In Graham Hutton's book "Programming in Haskell", he defines a function to be polymorphic, if its type "contains one or more type variables". He then defines a function to be overloaded, if its type "contains one or more class constraints".
From these definitions, my question is, "can a function be polymorphic and overloaded?".
For example, the function
elem in the standard prelude, essentially has a type of
Eq a => [a] -> Bool. Can we say that this function is both polymorphic and overloaded?
Graham Hutton said "Given that class constraints can only be used to type variables, my answer would be yes, a function can be called both polymorphic and overloaded. In particular, any overloaded function is by these definitions also polymorphic. However, I can understand why someone may wish to keep a distinction between these two terms. For the purposes of the book I wanted to have clear and simple definitions."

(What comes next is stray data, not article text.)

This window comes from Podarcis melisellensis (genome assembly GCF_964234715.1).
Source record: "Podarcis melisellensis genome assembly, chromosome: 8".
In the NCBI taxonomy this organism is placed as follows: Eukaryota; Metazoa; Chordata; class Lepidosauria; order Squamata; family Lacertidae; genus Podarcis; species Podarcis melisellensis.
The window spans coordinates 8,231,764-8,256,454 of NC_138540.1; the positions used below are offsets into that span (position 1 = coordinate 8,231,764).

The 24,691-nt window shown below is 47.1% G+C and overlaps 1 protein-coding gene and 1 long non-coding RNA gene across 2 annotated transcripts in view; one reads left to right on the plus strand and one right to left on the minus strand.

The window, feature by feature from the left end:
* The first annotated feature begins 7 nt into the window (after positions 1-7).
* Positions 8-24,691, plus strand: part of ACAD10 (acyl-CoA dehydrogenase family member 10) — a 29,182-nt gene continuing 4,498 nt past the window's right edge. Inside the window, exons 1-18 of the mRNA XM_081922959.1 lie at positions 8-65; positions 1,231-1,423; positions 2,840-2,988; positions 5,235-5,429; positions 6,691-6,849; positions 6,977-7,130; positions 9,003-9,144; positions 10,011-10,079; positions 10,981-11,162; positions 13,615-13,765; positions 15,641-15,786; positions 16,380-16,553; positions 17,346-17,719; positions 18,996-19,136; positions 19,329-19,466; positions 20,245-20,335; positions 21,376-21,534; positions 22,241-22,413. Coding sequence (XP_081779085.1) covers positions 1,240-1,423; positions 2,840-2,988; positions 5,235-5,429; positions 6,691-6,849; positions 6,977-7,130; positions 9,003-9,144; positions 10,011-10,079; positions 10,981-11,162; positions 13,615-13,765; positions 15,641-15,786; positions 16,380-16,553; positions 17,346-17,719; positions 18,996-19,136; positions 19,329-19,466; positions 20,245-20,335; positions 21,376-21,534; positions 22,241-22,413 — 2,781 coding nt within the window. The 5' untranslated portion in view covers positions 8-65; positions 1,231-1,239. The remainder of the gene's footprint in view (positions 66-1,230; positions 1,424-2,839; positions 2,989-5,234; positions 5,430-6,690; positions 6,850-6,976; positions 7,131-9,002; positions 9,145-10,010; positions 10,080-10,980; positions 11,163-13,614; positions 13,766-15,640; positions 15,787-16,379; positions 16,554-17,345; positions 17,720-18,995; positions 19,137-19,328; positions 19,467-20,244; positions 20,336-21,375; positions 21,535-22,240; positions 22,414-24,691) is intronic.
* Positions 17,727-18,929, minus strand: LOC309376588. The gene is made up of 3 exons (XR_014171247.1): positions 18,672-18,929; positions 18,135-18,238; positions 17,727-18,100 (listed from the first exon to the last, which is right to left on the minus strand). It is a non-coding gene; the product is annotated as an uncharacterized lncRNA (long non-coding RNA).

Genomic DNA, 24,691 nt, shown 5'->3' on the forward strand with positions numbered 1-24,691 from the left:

Haskell Wiki page, states that
elem is an example of "ad-hoc polymorphism", whilst something like
id :: a -> a, is an example of "parametric polymorphism".